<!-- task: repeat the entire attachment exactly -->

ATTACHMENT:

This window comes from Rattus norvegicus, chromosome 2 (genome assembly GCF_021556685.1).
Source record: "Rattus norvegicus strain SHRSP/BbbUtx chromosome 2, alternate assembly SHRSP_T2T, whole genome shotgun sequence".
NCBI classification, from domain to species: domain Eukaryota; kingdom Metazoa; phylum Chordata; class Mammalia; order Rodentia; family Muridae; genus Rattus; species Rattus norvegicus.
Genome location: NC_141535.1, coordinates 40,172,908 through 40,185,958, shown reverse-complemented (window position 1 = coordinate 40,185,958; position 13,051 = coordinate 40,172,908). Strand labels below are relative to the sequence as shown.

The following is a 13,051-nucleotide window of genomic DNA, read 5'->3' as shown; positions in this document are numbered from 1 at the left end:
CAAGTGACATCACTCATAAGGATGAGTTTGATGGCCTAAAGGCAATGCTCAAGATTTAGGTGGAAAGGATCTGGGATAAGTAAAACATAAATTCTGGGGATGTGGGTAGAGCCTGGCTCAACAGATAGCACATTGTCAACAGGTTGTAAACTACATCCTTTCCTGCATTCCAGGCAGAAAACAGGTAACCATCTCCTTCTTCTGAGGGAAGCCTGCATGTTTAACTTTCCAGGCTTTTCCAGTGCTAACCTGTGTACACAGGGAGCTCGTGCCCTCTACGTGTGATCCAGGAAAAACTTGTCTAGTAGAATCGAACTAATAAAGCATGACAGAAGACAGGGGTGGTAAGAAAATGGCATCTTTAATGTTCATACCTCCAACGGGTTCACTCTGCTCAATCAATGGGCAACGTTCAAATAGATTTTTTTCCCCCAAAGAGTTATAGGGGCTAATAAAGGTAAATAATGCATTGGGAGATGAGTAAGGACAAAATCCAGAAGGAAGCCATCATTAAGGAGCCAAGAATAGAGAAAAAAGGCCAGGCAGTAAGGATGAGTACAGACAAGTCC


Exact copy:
This window comes from Rattus norvegicus, chromosome 2 (genome assembly GCF_021556685.1).
Source record: "Rattus norvegicus strain SHRSP/BbbUtx chromosome 2, alternate assembly SHRSP_T2T, whole genome shotgun sequence".
NCBI classification, from domain to species: domain Eukaryota; kingdom Metazoa; phylum Chordata; class Mammalia; order Rodentia; family Muridae; genus Rattus; species Rattus norvegicus.
Genome location: NC_141535.1, coordinates 40,172,908 through 40,185,958, shown reverse-complemented (window position 1 = coordinate 40,185,958; position 13,051 = coordinate 40,172,908). Strand labels below are relative to the sequence as shown.

The following is a 13,051-nucleotide window of genomic DNA, read 5'->3' as shown; positions in this document are numbered from 1 at the left end:
CAAGTGACATCACTCATAAGGATGAGTTTGATGGCCTAAAGGCAATGCTCAAGATTTAGGTGGAAAGGATCTGGGATAAGTAAAACATAAATTCTGGGGATGTGGGTAGAGCCTGGCTCAACAGATAGCACATTGTCAACAGGTTGTAAACTACATCCTTTCCTGCATTCCAGGCAGAAAACAGGTAACCATCTCCTTCTTCTGAGGGAAGCCTGCATGTTTAACTTTCCAGGCTTTTCCAGTGCTAACCTGTGTACACAGGGAGCTCGTGCCCTCTACGTGTGATCCAGGAAAAACTTGTCTAGTAGAATCGAACTAATAAAGCATGACAGAAGACAGGGGTGGTAAGAAAATGGCATCTTTAATGTTCATACCTCCAACGGGTTCACTCTGCTCAATCAATGGGCAACGTTCAAATAGATTTTTTTCCCCCAAAGAGTTATAGGGGCTAATAAAGGTAAATAATGCATTGGGAGATGAGTAAGGACAAAATCCAGAAGGAAGCCATCATTAAGGAGCCAAGAATAGAGAAAAAAGGCCAGGCAGTAAGGATGAGTACAGACAAGTCC